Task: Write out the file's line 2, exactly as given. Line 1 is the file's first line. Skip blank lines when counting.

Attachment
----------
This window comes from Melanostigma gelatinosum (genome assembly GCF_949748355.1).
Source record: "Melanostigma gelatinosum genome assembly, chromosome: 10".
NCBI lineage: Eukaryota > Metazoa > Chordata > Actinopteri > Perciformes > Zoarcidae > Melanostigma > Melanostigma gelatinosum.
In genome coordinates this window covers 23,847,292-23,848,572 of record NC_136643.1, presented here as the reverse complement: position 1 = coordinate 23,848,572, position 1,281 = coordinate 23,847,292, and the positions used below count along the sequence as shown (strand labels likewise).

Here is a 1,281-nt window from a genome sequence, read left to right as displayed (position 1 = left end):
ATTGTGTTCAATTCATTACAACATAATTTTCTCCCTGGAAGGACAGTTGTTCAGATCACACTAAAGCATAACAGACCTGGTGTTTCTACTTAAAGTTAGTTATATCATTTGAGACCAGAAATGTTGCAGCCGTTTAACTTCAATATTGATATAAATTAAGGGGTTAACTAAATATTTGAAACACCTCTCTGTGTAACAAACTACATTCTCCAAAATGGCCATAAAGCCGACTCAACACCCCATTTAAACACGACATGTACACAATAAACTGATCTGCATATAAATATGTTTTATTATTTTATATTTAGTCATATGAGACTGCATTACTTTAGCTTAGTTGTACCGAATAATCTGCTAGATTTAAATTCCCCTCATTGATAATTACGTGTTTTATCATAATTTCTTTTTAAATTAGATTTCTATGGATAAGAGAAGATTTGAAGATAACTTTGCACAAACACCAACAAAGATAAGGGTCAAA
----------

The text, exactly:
Source record: "Melanostigma gelatinosum genome assembly, chromosome: 10".